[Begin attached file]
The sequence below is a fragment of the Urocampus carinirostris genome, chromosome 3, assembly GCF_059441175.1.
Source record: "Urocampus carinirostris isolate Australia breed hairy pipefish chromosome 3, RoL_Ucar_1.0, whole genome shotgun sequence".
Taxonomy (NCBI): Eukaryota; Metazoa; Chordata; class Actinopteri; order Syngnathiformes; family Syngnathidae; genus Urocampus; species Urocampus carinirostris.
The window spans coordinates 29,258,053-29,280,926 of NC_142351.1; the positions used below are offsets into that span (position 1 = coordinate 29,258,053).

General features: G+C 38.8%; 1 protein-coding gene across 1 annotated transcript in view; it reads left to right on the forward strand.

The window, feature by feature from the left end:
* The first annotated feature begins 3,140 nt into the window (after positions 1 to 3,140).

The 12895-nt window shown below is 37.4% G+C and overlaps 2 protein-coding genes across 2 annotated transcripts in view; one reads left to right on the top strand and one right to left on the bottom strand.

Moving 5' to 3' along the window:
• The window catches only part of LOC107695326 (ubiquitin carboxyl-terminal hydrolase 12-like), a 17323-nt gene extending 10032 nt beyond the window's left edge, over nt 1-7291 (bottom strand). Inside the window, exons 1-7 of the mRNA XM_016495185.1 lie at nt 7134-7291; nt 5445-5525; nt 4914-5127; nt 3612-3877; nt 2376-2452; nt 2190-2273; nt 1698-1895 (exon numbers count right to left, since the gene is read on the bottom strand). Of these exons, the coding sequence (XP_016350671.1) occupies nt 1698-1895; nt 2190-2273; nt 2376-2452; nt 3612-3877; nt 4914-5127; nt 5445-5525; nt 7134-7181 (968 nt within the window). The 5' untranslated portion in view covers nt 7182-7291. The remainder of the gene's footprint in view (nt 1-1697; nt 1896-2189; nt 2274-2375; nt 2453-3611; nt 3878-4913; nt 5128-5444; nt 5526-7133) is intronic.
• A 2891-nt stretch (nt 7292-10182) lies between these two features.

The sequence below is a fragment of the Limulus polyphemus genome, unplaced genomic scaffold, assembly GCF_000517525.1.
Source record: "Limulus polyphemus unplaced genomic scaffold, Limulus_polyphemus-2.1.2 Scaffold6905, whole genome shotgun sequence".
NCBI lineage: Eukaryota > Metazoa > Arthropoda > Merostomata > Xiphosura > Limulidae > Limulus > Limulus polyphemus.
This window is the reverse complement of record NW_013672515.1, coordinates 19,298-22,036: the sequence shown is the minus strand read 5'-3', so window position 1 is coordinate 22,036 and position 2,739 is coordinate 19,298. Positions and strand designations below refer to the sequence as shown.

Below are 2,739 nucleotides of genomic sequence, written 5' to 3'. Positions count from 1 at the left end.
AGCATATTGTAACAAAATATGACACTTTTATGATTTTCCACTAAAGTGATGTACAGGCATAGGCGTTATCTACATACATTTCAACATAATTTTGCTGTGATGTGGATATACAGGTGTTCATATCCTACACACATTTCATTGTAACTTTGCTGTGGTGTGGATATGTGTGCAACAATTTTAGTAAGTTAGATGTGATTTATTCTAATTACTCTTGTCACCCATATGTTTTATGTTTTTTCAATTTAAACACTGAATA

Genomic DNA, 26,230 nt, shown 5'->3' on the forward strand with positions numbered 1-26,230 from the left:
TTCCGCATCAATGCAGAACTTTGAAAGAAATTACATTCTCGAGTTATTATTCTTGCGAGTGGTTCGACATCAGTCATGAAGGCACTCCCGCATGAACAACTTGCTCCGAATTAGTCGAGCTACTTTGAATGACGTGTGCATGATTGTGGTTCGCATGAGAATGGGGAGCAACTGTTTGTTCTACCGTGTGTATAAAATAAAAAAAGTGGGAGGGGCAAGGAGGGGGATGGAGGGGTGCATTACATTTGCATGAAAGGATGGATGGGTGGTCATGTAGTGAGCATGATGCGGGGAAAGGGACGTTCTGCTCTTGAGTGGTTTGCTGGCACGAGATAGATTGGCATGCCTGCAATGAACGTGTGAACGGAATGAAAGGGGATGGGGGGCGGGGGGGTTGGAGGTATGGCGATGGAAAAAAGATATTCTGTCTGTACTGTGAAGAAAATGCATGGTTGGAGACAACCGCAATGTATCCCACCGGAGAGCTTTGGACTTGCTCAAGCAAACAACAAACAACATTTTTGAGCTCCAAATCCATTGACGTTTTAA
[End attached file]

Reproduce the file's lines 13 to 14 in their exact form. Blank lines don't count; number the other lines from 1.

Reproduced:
Source record: "Limulus polyphemus unplaced genomic scaffold, Limulus_polyphemus-2.1.2 Scaffold6905, whole genome shotgun sequence".
NCBI lineage: Eukaryota > Metazoa > Arthropoda > Merostomata > Xiphosura > Limulidae > Limulus > Limulus polyphemus.